Indian Henry

Mashel Prairie Indian Cemetery Clean Up – July 1966

Mashel Prairie Indian Cemetery Shaker Church 1966
Mashel Prairie Indian Cemetery Shaker Church 1966
Clean up at the Mashel Prairie Indian Cemetery Shaker Church 1966
Clean up at the Mashel Prairie Indian Cemetery Shaker Church 1966

Joe Larin captured this group cleaning up at the Mashel Prairie Indian Cemetery Shaker Church. Anyone have any names?

The Indian Henry grave monument is there today in La Grande, Wash.

This isn’t something new to Eatonville. In 2005, Eagle Scouts Zach Ingalls and Ryan Ames did another makeover. The story Is in Eatonville News, just click here. This time around there was technology used to find the sites of the other Native Americans so that crosses could memorialize them.

Mark Parton says, “The two photos from 1966 look like Tom Carlson and two Nelson boys. The lower one with three people I beleive the blond boy is Tom Carlson. The larger group looks like the two Nelson boys on the right if Im not mistaken.”

Photo courtesy of Baublits family and Dixie Walter.

Click on images to enlarge. 

Clean up at the Mashel Prairie Indian Cemetery Shaker Church 2005
Clean up at the Mashel Prairie Indian Cemetery Shaker Church 2005
Clean up at the Mashel Prairie Indian Cemetery Shaker Church 2005
Clean up at the Mashel Prairie Indian Cemetery Shaker Church 2005

Indian Henry’s Hunting Ground (ca. 1911)

Indian Henry's Hunting Ground (ca. 1911)
Indian Henry’s Hunting Ground (ca. 1911)

Here is a postcard of Indian Henry’s Hunting Ground at Mount Rainier, from about 1911.

Here is some information from The Big Fact Book About Mount Rainier:

“At Indian Henrys Hunting Ground, form 1908 to 1915, George Hall and his wife, the former Sue Longmire, had a [] tent camp. A government bulletin from 1912 listed prices at $.75 for a bed or a weekly rate of $15.00 for bed and board. You could have your freight hauled up from Longmire for $.02 per pound. This camp, known as the “Wigwam Hotel” rivaled the one a Paradise in popularity (Camp in the Clouds), however it was severn miles of hard hiking to get there. It was abandoned in 1915.”

Thank you Jeff Morrison for sharing.

Click on image to enlarge.

Clifford and Launa Manning (ca. 1930s)

Manning article from the Dispatch
Manning article from the Dispatch

This great article appeared in the Dispatch some time ago (maybe the 30s – still trying to find out).

It reads:  The greatest gathering of old timers here since the famed barbecues of Indian Henry will be at the home of Mrs. and Mrs. Clifford Manning Sunday from 1 to 5 o’clock in observances  oft heir golden wedding anniversary.

Among those expected to enjoy the beef barbecue will be Indian Henry tribesmen who attended the old Ohop School with Mrs. Manning when she was Miss Launa King.

Mrs. Manning was born in the log cabin of her homesteading parents, Mrs. and Mrs. John Dillard King, who came to the area in 1889. The King homestead included most of the land across the highway from where Ohop Bob now stands. The log cabin where Mrs. Manning was born still stands.

Her parents were originally from North Carolina. They left the state for Texas and settled in Farmersville, but fevers caused them to migrate across the plains to southern Pierce County.

Mr. Manning is a member of the Delano family and a third cousin of the late president, Franklin Delano Roosevelt. His mother was an officer in the early day Tacoma Salvation Army.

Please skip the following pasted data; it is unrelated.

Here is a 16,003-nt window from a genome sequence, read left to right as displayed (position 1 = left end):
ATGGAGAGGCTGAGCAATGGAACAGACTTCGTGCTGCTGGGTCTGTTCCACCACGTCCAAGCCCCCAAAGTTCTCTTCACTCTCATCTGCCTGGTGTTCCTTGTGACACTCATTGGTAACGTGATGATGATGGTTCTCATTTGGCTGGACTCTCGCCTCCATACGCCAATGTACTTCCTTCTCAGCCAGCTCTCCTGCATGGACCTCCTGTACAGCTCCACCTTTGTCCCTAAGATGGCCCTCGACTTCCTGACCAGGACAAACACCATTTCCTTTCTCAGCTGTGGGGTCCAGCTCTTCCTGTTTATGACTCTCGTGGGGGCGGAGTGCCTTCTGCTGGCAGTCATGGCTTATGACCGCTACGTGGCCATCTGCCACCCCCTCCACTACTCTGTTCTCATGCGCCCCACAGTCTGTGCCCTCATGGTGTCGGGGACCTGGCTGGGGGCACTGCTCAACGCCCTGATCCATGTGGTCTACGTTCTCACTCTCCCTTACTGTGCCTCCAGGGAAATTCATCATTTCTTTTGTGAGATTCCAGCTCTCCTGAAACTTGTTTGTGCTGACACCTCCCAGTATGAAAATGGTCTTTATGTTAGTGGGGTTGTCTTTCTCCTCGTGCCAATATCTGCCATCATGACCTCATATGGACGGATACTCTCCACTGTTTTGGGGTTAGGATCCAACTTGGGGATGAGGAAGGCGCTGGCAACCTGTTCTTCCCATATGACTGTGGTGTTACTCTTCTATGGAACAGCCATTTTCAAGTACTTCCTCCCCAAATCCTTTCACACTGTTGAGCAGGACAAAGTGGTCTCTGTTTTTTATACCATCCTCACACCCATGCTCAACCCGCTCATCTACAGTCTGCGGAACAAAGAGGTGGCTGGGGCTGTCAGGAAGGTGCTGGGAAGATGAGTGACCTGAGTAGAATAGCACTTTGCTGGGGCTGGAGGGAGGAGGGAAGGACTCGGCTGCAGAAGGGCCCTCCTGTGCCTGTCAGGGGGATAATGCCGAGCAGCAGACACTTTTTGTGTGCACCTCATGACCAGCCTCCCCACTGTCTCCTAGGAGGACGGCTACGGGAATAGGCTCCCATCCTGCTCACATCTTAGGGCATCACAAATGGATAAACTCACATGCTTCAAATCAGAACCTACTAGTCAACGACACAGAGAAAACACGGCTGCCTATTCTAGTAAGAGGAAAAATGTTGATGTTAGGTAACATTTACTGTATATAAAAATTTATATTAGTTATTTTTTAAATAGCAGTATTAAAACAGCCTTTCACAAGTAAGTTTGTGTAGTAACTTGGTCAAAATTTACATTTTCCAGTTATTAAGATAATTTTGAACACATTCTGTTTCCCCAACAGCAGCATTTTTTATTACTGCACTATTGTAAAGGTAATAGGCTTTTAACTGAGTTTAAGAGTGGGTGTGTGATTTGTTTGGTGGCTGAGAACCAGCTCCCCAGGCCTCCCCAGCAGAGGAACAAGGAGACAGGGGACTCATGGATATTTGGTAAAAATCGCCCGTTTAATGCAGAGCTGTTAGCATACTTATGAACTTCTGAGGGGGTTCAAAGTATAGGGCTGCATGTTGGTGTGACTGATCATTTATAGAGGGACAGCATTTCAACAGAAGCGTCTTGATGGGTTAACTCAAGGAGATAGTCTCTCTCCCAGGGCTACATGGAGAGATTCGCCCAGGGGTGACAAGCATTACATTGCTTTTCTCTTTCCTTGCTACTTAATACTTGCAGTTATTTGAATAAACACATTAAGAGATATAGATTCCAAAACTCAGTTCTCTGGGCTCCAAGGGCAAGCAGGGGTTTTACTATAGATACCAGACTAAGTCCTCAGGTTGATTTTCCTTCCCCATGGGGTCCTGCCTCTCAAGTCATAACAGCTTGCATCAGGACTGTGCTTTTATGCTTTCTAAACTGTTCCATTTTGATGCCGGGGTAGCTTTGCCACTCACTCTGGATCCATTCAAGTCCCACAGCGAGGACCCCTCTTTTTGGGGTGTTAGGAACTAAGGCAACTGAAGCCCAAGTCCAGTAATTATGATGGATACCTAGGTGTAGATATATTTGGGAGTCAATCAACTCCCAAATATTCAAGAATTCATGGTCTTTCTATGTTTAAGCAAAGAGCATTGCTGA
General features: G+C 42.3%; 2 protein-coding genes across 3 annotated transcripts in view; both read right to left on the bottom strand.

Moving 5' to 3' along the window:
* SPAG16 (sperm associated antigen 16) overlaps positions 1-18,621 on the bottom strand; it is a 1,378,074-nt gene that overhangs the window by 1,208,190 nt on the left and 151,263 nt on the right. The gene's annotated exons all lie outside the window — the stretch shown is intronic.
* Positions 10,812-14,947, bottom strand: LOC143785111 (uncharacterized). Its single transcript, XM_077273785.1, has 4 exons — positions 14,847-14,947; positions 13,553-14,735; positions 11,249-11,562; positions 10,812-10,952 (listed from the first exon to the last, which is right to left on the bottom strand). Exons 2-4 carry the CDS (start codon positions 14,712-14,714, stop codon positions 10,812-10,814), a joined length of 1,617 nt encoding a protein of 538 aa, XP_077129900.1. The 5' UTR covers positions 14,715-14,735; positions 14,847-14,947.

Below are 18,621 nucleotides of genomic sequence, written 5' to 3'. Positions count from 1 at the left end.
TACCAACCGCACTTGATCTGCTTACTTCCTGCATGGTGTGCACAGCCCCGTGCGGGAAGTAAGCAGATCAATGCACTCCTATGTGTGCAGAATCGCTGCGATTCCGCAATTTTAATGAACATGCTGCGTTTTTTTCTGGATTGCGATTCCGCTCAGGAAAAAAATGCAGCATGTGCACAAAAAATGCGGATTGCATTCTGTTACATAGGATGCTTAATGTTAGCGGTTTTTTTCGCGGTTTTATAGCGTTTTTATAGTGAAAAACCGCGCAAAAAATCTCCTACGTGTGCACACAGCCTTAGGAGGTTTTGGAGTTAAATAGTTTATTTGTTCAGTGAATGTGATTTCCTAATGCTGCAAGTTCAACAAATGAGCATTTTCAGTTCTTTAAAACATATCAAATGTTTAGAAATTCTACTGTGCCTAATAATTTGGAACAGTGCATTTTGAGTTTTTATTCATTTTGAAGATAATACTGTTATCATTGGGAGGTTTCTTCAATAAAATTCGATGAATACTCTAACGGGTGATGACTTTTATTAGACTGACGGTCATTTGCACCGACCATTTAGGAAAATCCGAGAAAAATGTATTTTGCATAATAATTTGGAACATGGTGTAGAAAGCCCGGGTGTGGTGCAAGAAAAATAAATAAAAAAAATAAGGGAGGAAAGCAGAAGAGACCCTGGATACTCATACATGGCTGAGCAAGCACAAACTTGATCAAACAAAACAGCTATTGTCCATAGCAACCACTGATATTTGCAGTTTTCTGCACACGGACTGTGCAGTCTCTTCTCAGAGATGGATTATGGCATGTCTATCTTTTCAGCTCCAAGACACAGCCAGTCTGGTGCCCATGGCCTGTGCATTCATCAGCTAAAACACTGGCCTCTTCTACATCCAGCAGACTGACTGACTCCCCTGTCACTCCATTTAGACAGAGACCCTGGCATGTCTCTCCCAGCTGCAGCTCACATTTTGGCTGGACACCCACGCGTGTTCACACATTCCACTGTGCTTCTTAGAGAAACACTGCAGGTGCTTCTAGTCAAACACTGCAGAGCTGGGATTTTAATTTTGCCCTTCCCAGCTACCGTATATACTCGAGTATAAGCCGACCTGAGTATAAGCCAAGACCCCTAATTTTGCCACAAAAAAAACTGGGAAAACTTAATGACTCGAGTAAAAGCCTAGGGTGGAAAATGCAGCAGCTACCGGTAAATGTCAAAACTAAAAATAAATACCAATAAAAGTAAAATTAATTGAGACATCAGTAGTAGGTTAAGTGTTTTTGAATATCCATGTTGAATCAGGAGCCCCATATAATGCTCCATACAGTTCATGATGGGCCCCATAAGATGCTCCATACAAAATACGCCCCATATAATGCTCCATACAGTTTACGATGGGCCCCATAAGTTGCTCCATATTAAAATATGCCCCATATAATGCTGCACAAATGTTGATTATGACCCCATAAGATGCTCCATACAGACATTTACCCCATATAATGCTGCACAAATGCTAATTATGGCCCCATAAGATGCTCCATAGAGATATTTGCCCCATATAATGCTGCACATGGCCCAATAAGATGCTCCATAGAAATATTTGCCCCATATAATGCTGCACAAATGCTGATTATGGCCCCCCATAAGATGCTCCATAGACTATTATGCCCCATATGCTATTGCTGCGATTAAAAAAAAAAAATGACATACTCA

The King Family
The King Family

Mr. and Mrs. Manning have one child, Mrs. Robert Games of Eatonville rural route, and two grandchildren, Manning and Frank Games.

Image courtesy of Deanna King.

Click on image to enlarge.

Indian Henrys Hunting Ground

Indian Henrys Hunting Ground
Indian Henrys Hunting Ground

Jeff Morrison says this photo is an original picture taken of Indian Henrys Hunting Ground at Mount Rainier. If you look close you can see the white tents.

Here is some information from The Big Fact Book About Mount Rainier:

“At Indian Henrys Hunting Ground, form 1908 to 1915, George Hall and his wife, the former Sue Longmire, had a [] tent camp. A government bulletin from 1912 listed prices at $.75 for a bed or a weekly rate of $15.00 for bed and board. You could have your freight hauled up from Longmire for $.02 per pound. This camp, known as the “Wigwam Hotel” rivaled the one a Paradise in popularity (Camp in the Clouds), however it was severn miles of hard hiking to get there. It was abandoned in 1915.”

Photo courtesy of Jeff Morrison.

Click on image to enlarge.

Torger Wants a Road to Mount Rainier

Man Behind the Canyon Road - Torger Peterson, center
Man Behind the Canyon Road – Torger Peterson, center

Torger Peterson, a pioneer from Norway, came to Ohop Valley in 1887. He built a farm, but road building may have been a bigger passion. These are the words from his autobiography.

“After we had cleared up some land, the main thing was to get a road, and the County helped us in this way; for every day we worked gratis, they would give us $2.00 a day for the following day, and this is the way the first road was built into the Ohop Valley and beyond.

It was always a puzzle to me how Norway, a poor country, had such splendid roads, and a country as rich in natural resources as our State of Washington, could get along with such poor roads, no better than a cow trail, and it was my chief object to see if I could not interest the people in getting good roads built so that the farmers could get their product to the markets at a reasonable cost.

Robert Mc Gilvery and team building the Canyon Road
Robert Mc Gilvery and team building the Canyon Road

In October, 1888, I went in company with Indian Henry and some other Indians up to Mount Tacoma. We went on horseback through brush over logs and finally landed in what is now known as Indian Henry’s Hunting Grounds. It was a clear day and the sun was just setting when we reached the Mountain, and I will never as long as I live forget that sight; such a park surrounded with flowers of all colors and descriptions. And right then I made up my mind to do all in my power to get a road to that Mountain so that the people could see that wonderland and inhale that invigorating Mountain air.

For twenty years I attended every County Convention. At first the people thought I was crazy when I mentioned a road to Mount Tacoma, but as years went by I had more and more followers. The Commissioners all promised to help, but each time failed me, so at last I decided to run for Commissioner myself, and was elected and the road was completed.”

Pictures are of the building of the Canyon Road, ca. 1919.

Building on the Canyon Rd.
Building on the Canyon Rd.

 

4H Club Builds Indian Henry Monument (1975)

Silver Lake 4H Club 1975
Silver Lake 4H Club 1975

This articles ran in the Dispatch in 1975. It reads:

Pictured above are members of the Sliver Lake 4-H Club who last Monday began building a stone monument to Indian Henry. The grave site also was cleared of weeds and scotch broom.